January 26, 2012 —
NARROWSBURG, NY — Now that there is a new restaurant inside 40 Main Street in Narrowsburg, the Heron, there seems to be a “now-things-are-as-they-should be” feeling in the community, because for the last five or six decades there has almost always been eatery of one sort or another in the space.
Back in the ‘60s and ‘70s, it was the home of C & C Pizza Parlor, operated by Marty Criston and Bernie Creamer. Creamer, who still lives in Narrowsburg with his wife Carol, and whose children all graduated from the Narrowsburg School, said the town was quite a different place in those days.
He said there were more full-time residents and far fewer weekenders, and there were a lot more children in the area. That was an era when there still many boarding houses around, and according to Creamer, there was a lot more activity in town not just in the summer, but all year round.
He said the pizzeria was a hub for the community and everyone loved it. But Criston soon moved to a job with the school, and he was working for United National Bank, so it stayed open for only a few years.
According an article from 2005 in The River Reporter, the space is “cozily tucked inside the first level of the historic John S. Anderson building,” and a couple named Pat and Richie Lyons ran a restaurant there into the early 1980s, when Chick and Margaret Smith took over the lease and opened the Midtown Café.
Then in 1989, Jill Padua opened the Chattterbox Café. And according to the article, “She reconceived the restaurant’s role in Narrowsburg, offering vegetarian, Mexican, Indian and other international dishes and hosting live music on Friday nights.”
Padua said Sullivan County is a tough place to have a restaurant, but she enjoyed it. She read that the new owners are offering breakfast and lunch during the week, and brunch and dinner on weekends. “That sounds perfect,” said Padua.
Padua said one of the things that was part of her business plan was opening up after performances at the Tusten Theater, because at the time, there was no other restaurant around, and no place for people to go after a performance.
Padua also said that the Chatterbox served at the time as a hub for the community. She added “I only sold it because my ex-husband said our marriage would be better if I got rid of the restaurant.” Padua now owns Jill’s Kitchen Open Sesame Sauces.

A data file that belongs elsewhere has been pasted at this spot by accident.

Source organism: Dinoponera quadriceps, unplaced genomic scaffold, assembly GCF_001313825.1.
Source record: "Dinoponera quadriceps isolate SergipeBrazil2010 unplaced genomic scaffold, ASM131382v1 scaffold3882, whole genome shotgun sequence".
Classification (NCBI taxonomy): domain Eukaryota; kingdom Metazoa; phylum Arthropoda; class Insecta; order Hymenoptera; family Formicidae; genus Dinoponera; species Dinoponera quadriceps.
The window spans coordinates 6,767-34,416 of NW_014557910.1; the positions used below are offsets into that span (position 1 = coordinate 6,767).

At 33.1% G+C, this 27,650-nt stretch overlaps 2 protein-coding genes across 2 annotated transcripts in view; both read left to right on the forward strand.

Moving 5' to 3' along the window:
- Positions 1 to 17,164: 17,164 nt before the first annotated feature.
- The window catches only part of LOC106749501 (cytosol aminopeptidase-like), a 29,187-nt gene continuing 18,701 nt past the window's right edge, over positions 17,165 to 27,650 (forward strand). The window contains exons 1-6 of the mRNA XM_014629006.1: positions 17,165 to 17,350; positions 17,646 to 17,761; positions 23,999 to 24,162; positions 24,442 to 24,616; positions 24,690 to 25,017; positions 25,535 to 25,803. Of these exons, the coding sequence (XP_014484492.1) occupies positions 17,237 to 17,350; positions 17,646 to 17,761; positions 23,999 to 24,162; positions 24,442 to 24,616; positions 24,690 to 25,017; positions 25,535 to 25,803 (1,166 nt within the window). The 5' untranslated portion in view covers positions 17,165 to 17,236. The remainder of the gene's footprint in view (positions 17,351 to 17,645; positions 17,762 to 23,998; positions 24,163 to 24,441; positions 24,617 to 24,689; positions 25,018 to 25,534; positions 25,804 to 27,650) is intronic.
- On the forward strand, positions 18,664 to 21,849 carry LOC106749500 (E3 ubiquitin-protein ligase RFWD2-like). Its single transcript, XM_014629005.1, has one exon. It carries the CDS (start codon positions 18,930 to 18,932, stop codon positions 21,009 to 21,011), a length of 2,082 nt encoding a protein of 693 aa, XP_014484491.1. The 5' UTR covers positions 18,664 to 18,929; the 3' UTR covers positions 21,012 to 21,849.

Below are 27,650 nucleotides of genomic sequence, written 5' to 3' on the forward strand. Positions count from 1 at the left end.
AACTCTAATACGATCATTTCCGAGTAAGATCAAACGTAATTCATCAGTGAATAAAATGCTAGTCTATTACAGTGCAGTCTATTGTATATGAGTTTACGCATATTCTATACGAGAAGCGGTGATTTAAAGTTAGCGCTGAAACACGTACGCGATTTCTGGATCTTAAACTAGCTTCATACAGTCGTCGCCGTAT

In 1998, Stanley Harper and Michael Eurey bought the Anderson building with plans to restore and renovate it and eventually open their own restaurant. Then Eurey and Harper, both career chefs, accepted a job in Sun Valley, ID, which lasted five years.
They leased the space out, and when they returned, the space was leased to Dave and Sue Cole. Dave, who had trained in Soho, had worked as a chef at the Beach Lake Hotel, the Narrowsburg Inn and The Settler’s Inn in Hawley, PA. The space became Dave’s Big Eddy Café.
Ultimately there was a dispute over the days of operation. Eurey and Harper wanted the restaurant to be open seven days a week, while the Coles did not want to commit to more than five days, closing on Monday and Tuesday.
In 2005, after the lease expired, Dave relocated to Matthews on Main in Callicoon, and Harper took over as executive chef and changed the name to the Main Street Café.
Harper ran the restaurant for some five years and then sold it to Caroline Burgess, who closed it on August 28, 2011.
Upon closing, Burgess posted a note on the Main Street Café’s website which read, “I want to thank everyone for their support over the last few years and for letting me be a part of your lives. I have really cherished the many friendships formed and being part of a very special community.”
With the space newly transformed, The Heron, which was opened on January 14 by Paul Nanni and Marla Puccetti, will no doubt continue the tradition of being a special part of the community, with coviviality and a farm to table menu.